Science - January 10, 2011

Even virologists are still shaking hands

The annual flu epidemic is approaching. The virus spreads like mad right after the Christmas holidays with all the lectures and New Year's receptions. Four questions for virologist Dr Richard Kormelink.

Should we stop shaking hands?
'Oh no. Even we virologists usually carry on shaking hands. According to microbiologists, hands actually have an environment that discourages bacteria and viruses. Also, the flu virus is mainly transmitted through aerosols while talking or sneezing. Colds do transmit the virus through hands, though, if there is snot left on them after blowing your nose.'

So you should get a flu jab?
'There is not usually much point if you are healthy and young as you have good resistance. You can always catch the flu virus and that will then ensure that your immune system remains triggered properly. You are better off sticking to grandmother's advice if you want to stay healthy as that will give you good resistance. If the flu still gets you, it will take roughly three to seven days before you recover. You will benefit from a vaccination, though, if you are already in a weak condition.'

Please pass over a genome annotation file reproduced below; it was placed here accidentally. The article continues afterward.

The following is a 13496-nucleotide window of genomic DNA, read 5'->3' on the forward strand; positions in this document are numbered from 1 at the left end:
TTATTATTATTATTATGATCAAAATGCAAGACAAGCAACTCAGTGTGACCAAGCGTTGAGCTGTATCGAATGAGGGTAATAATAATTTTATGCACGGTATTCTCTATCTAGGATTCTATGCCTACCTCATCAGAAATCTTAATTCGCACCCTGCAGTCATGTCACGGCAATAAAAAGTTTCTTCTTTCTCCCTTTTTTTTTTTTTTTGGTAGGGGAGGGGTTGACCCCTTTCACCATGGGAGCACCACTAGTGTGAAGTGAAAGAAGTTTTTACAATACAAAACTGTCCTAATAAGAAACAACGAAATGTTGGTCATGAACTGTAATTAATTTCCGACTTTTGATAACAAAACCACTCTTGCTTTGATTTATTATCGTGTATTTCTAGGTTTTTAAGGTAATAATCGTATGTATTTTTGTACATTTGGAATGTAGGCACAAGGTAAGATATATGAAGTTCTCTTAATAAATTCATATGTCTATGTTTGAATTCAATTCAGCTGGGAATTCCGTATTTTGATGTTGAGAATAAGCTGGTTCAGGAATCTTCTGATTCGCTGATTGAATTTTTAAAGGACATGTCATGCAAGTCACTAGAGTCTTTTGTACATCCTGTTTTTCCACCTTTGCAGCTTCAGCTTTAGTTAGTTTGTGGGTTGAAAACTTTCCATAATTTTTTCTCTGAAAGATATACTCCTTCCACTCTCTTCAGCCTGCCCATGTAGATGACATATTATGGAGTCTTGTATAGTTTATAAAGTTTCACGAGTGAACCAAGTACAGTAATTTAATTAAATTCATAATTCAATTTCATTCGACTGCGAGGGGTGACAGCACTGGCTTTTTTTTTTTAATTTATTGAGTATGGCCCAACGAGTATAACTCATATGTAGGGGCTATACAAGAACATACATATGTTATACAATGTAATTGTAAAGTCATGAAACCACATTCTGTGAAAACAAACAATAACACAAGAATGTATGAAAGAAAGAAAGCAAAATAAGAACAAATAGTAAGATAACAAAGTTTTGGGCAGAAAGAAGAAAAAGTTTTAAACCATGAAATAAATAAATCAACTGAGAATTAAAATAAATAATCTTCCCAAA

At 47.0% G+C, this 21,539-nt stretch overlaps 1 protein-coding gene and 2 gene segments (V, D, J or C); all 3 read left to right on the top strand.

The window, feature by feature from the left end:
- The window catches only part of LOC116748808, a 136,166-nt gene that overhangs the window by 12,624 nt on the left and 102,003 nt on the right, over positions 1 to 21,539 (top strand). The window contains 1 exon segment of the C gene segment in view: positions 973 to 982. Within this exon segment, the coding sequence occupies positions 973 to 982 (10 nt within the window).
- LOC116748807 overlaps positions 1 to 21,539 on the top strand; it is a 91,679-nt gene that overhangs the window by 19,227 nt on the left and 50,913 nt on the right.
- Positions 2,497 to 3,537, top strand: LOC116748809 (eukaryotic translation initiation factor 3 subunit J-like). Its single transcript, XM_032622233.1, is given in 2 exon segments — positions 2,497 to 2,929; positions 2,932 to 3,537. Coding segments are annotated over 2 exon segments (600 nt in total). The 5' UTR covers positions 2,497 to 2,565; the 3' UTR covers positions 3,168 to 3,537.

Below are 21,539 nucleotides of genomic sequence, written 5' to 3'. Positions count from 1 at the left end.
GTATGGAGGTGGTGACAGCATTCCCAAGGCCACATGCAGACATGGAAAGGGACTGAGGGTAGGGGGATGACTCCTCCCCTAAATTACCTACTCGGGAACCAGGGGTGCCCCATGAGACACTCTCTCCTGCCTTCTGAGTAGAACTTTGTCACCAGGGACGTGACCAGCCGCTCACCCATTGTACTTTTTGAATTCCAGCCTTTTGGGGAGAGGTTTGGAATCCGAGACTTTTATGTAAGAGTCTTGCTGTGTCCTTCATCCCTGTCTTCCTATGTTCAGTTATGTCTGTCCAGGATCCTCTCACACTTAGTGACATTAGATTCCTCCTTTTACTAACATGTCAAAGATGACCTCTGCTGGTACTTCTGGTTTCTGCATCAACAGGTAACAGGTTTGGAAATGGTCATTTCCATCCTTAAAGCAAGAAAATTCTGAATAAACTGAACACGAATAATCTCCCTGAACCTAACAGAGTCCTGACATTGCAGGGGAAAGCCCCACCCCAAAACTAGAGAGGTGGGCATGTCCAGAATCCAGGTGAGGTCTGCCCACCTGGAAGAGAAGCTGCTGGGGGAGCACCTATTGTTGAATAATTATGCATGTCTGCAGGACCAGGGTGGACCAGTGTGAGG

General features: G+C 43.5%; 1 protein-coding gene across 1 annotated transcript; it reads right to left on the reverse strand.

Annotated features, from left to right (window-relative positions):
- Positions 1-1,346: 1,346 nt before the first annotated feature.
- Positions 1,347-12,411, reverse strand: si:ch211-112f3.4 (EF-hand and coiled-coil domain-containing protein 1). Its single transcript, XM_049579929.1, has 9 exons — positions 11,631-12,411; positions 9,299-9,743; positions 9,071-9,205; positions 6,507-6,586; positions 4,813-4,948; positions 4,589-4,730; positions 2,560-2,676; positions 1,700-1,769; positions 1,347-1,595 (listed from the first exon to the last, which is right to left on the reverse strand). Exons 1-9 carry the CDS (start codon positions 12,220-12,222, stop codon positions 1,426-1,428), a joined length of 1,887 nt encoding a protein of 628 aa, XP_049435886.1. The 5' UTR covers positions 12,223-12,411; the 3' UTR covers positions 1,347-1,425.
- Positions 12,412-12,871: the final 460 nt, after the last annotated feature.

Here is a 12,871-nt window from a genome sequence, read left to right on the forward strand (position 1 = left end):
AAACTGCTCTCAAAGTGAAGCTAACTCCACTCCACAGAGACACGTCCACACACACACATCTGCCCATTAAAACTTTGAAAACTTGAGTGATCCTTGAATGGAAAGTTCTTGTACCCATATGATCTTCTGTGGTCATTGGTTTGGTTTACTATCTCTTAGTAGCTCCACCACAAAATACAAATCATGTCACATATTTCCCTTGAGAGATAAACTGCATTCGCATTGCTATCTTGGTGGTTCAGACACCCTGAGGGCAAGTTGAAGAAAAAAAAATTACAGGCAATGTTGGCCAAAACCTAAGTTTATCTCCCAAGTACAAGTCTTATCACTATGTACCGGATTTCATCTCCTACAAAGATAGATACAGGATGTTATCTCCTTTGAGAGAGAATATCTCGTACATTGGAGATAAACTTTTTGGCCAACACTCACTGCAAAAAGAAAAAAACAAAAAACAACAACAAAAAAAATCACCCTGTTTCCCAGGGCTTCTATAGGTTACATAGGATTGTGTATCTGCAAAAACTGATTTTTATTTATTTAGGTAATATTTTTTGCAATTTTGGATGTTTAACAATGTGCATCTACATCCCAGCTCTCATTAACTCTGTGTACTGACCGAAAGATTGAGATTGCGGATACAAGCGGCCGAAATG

Is there a vaccine that protects you from all flu viruses?
'Virologists certainly wish there was. However, influenza is an RNA virus that is constantly mutating slightly. Each year it appears in a new guise. Neuraminidase and hemagglutinin are proteins in the virus and they undergo very subtle changes so that it manages to get through our resistance system every time. A vaccine is made based on predictions about which flu viruses are likely to cause an epidemic in the coming months. It remains a gamble that is sometimes more successful than at other times.'

What was so special about swine flu?
'That was one of those flu variants in a new guise where we didn't have any protection. People hadn't anticipated swine flu and so it took some time before the production of vaccines was underway. But fortunately the virus was very mild. It only led to 18 thousand deaths worldwide, compared with 300 to 500 thousand for the normal annual seasonal bout of flu.